I’m an HR manager. For most of my career I’ve had little to do with the finance and accounting side of the companies I’ve worked for after my military service. That changed about a year ago.
The plant where I work was sold by the big company that had just bought it less than 2 years earlier. During their tenure we had extensive corporate support (and oversight) for every function. I reported to a local Plant Manager, but I also took HR direction from a higher-up HR manager at another plant, a division HR chief, and a corporate HR V.P.
Then suddenly our little plant was sold and became its own company headquarters. All that support and oversight disappeared. The division of labor blurred as well, and under our new roles HR took on the responsibility for payroll and benefits accounting. That’s mainly because our finance manager was too busy getting all the bills paid and doing all of the reporting the banks (that had financed the purchase of the business) required.
As time passed, an audit brought the recommendation that someone outside of the department that paid the bills (Finance) should sign the checks. No, there was no suspicion of wrongdoing. But in today’s post-Enron climate of Sarbanes-Oxley legislation, and the need to avoid any possibility of financial funny business, somebody thought the HR manager ought to be signing checks and approving wire transfers of money.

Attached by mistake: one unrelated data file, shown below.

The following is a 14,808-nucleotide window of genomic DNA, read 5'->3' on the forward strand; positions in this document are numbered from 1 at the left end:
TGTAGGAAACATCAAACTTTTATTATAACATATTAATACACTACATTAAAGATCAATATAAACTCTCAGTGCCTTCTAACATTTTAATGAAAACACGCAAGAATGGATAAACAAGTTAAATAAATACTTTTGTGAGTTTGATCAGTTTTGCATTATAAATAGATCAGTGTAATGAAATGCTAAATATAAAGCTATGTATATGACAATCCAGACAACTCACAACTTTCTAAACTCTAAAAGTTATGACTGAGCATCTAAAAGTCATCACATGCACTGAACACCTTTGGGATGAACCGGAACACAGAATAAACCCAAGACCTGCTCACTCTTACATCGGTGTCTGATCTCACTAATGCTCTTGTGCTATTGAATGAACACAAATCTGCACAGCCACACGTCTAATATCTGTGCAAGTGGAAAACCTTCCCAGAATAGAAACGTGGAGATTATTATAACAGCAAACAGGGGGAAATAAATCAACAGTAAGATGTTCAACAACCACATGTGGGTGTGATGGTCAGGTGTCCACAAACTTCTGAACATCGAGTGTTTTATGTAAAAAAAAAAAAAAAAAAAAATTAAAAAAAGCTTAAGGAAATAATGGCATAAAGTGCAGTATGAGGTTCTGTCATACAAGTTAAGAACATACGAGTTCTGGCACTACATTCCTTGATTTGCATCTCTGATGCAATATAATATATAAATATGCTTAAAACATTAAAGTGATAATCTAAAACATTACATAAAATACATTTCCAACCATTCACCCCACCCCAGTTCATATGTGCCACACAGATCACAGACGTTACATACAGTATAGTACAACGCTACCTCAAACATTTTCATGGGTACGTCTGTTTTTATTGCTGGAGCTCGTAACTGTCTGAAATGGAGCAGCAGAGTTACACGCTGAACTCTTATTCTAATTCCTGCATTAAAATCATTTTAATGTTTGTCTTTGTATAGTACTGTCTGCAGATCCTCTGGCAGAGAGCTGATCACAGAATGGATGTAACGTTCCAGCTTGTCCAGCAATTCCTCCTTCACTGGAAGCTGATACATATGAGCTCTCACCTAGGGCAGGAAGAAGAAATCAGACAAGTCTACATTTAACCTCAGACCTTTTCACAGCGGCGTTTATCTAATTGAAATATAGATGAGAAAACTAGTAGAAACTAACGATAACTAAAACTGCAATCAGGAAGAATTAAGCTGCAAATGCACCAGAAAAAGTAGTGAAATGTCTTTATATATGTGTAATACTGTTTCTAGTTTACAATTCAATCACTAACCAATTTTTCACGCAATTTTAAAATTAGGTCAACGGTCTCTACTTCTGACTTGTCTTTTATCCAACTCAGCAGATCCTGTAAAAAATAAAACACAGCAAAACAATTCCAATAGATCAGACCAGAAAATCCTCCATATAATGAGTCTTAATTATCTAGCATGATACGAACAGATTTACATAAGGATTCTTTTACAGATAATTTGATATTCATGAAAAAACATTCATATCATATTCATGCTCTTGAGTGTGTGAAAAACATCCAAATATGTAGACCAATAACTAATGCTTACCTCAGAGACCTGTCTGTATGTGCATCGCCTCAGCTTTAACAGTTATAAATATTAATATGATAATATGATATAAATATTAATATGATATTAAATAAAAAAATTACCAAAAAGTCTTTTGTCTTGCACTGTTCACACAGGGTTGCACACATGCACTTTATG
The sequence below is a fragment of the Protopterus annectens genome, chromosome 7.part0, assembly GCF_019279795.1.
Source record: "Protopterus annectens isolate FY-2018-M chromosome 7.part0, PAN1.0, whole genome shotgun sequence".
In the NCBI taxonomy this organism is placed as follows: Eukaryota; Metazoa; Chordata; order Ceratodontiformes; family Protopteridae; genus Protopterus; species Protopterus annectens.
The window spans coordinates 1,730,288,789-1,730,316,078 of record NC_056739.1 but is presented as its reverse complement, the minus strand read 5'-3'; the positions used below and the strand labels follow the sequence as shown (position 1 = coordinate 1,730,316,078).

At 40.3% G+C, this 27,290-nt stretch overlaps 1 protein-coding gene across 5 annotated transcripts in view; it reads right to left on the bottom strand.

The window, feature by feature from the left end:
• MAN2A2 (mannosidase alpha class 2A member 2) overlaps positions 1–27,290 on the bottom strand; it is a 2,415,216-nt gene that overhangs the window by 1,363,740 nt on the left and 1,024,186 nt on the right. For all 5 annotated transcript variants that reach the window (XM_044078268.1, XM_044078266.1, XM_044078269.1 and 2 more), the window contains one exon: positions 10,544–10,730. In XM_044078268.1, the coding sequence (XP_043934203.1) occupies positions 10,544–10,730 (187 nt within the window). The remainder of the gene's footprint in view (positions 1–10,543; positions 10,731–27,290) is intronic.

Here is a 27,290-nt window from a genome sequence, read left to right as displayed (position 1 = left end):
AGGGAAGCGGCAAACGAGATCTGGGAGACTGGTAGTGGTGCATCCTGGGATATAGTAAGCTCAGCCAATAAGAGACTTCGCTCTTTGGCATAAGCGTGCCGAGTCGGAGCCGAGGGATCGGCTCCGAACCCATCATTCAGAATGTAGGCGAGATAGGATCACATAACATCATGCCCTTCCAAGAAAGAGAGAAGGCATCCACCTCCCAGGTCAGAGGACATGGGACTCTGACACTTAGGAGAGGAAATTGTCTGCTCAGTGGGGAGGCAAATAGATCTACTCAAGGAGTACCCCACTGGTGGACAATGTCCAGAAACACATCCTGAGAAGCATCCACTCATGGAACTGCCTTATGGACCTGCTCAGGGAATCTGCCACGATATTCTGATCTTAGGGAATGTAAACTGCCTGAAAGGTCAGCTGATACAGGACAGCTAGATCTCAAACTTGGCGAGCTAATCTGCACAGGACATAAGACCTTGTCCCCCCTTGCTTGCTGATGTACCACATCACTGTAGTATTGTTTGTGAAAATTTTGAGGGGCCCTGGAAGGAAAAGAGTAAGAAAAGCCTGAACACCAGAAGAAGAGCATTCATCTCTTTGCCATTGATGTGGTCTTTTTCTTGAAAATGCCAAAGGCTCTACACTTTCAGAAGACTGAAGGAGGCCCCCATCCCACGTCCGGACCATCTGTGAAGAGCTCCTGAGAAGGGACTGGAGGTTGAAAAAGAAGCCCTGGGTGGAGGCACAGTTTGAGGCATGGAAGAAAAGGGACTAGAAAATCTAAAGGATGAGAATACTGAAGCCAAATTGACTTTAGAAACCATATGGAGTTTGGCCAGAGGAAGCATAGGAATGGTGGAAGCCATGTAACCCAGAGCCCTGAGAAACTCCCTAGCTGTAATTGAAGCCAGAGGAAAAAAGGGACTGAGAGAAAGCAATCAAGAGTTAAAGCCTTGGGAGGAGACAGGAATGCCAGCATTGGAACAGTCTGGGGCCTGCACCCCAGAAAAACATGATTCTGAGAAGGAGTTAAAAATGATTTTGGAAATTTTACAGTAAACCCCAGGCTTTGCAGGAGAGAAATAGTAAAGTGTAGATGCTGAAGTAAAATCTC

Okay by me. It all pays the same, as they say.
Well, today I was asked to approve a wire transfer (like signing a check) for...
(Are you ready?)
Just over $2.7 million!
Zowee! At the stroke of MY pen (actually the click of my mouse, with my little special coded I.D. generator), I sent $2.7 million flowing from our account to that of a big oil company to pay for feedstock to our plant.
You talk about a feeling of power!
(Now, if I can just figure out how to send a few of those wire transfers to MY account in the Bahamas...)